Sunday, May 06, 2007


Artist: Les Ballets C. de la B
Venue:The Tramway, Glasgow, Friday 4th May 2007

Each weekend in May, Glasgow’s Tramway are putting on a different event, the first of these is VSPRS put on the Belgian company Les Ballets C. de la B. The piece is put together by Alain Platel and Fabrizio Cassel, and takes the music of Claudio Monteverdi’s Maria Vespers as a starting point. The music is updated, given a more modern, jazzy feel, and performed live on stage by 9 musicians and a soprano singer. They perform on a platform which is built into the stage set - a colossal thing, a ragged white mountain, like a massive ice berg, the texture of which is made up of rags, which can be used as hand holds for scaling the face of this thing. Add to this we have 10 dancers, who go through physical extremes and contortions in a piece which is an exhausting hour and a half long.

As much as the music, the piece is inspired by films by psychiatrist Dr Arthur Van Gehuchten. So that VSPRS traces the lines between varying degrees of mania, from religious ecstasy through mental illness, with a dash of sexual frenzy. Going in, with only a brief description of what to expect, which didn’t really sum up what was about to happen, I didn’t know what I was seeing. A man destroys a loaf of bread in his eagerness to eat it, while a man in a suit contrasts this action with slapstick dancing, pulling funny faces, putting on a caricature of machismo. But while they do this, there are other people coming in late, taking seats in the audience - strange and intense people, with a funny look in their eyes. So that the undercurrents start to become clear from early on. The staring eyed woman sitting in front of me suddenly stands - “Batman!” she shouts, followed by a stream of heroes and monsters, charging on to the stage, glaring from beneath a furious mono brow. Another woman comes down from the top of the mountain while this happens, she points at members of the audience, beckoning them to the stage, picking out the plants.

From there we have a sense of constant motion. Ranging from two people on stage going through routines, up to all 10 dancers, or even points where the band comes into the same space and you have 20 people all doing things. At times there is a sense of someone going through a routine, of standard dance motions, transformed as the body twitches at inconvenient moments. Dancers stand around, bodies convulsing, heads lolling, eyes rolling. The cast is made up of Belgian, French, Korean, New Zealand and Scottish dancers - so we go from the New Zealander in the suit, through the Scottish woman singing “Donald Where’s Your Trousers?” while fighting against her own trousers and becoming increasingly distressed. In fact Iona seems to be something of the wild card of the group, almost always present, somewhere on the stage, while something else happens - people go through their personal motions, while she gathers rags at the back of the stage to form a nest, or hangs from the under hang of the mountain doing loops, or even getting to a point where she charges the audience - getting three or four rows deep, clambering across chairs, her feet on their backs, her hands finding shoulders to propel her forward.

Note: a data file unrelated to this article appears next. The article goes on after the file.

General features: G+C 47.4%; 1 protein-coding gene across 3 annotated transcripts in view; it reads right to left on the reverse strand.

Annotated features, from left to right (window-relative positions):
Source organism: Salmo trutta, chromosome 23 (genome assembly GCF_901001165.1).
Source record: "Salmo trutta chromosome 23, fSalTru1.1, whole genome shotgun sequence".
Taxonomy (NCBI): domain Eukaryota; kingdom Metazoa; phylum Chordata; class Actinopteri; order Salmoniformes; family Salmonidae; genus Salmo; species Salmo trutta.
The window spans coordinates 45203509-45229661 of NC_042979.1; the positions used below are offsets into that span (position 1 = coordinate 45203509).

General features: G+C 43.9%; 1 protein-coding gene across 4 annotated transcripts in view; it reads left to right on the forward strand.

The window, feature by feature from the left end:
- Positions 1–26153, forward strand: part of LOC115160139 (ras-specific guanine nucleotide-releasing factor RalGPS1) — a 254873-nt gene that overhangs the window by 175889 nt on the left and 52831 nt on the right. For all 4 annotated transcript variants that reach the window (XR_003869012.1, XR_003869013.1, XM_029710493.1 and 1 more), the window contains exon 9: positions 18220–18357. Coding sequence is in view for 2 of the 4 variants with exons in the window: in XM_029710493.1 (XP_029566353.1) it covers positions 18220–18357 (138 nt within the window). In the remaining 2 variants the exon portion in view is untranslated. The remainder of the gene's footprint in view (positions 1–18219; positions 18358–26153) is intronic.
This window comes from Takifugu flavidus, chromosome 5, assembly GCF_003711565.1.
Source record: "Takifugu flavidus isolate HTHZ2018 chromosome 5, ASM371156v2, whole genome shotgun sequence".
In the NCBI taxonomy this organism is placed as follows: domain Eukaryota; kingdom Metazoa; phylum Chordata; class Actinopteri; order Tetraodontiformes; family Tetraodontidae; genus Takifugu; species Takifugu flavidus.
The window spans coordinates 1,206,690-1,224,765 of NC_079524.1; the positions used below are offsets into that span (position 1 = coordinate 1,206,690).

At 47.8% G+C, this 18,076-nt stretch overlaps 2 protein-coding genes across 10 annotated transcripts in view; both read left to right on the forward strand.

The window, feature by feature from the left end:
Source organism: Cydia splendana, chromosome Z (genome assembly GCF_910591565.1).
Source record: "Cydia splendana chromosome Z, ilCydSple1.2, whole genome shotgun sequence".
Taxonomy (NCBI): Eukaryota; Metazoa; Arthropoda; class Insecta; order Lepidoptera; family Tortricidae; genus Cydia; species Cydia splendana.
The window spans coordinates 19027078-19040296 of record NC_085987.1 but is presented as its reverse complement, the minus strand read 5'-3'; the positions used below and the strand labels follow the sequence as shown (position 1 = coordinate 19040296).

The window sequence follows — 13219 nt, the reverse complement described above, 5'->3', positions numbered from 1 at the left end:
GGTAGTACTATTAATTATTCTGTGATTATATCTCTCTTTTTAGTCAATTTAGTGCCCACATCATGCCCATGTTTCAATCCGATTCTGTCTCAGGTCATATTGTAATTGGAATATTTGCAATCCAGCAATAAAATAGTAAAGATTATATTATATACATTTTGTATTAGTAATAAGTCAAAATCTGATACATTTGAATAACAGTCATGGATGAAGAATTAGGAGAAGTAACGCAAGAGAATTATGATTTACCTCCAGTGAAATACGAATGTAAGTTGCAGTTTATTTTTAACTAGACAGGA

VSPRS is an incredibly intense and physical performance. At first I was a little wary, since it was a “ballet” company, and my experience of ballet has been disappointing, this however was entirely something that was to my taste - something chaotic and busy, something where you never know what is going to happen next, where there is so much for the eye to keep track of, and so many people are just in such physical condition that they can achieve the things they need to do to bring this event to life. In the end as people are carried from the stage, there is something exhausting, something traumatic about VSPRS in it’s entirety.

On the way out we are handed a sheet of A4 paper, an invitation to come back the next day to see a film about VSPRS - “Show and Tell”, a documentary about the piece, filmed while it was performed in Avignon. A sunny Saturday afternoon, people wandering through the Tramway’s Hidden Garden’s, having lunch in the café - I got there early, to do exactly that. Strange to see one of the dancers sitting doing the same, as I sit, eat, read, drink coffee and have cake, other dancers and musicians filter in to the vast space that is the Tramway. Time comes round, and I filter into the same hall I had been in last night, the same hall only a week or so ago I had been in to see Neubauten. The number of punters is minimal, to think I wondered whether it would be too busy to get in. But the experience is instead made stranger - this is the incomplete film, none of the company have seen this either - so there are 20-30 people making up the rest of the audience who are actually from the company.

Watching Show And Tell, we get a greater insight into the performance. We see some clips from the films that inspired the work, some of the photographs. We see many of the dancers talking about the work, about how they felt about it, the director talking about what he puts them through. And afterwards there is a conversation about the film, about the production. Coupled with the program that was on sale for the performances, full of pictures and commentary on each person involved in the production provided by the producers , the whole VSPRS thing felt like an experience.

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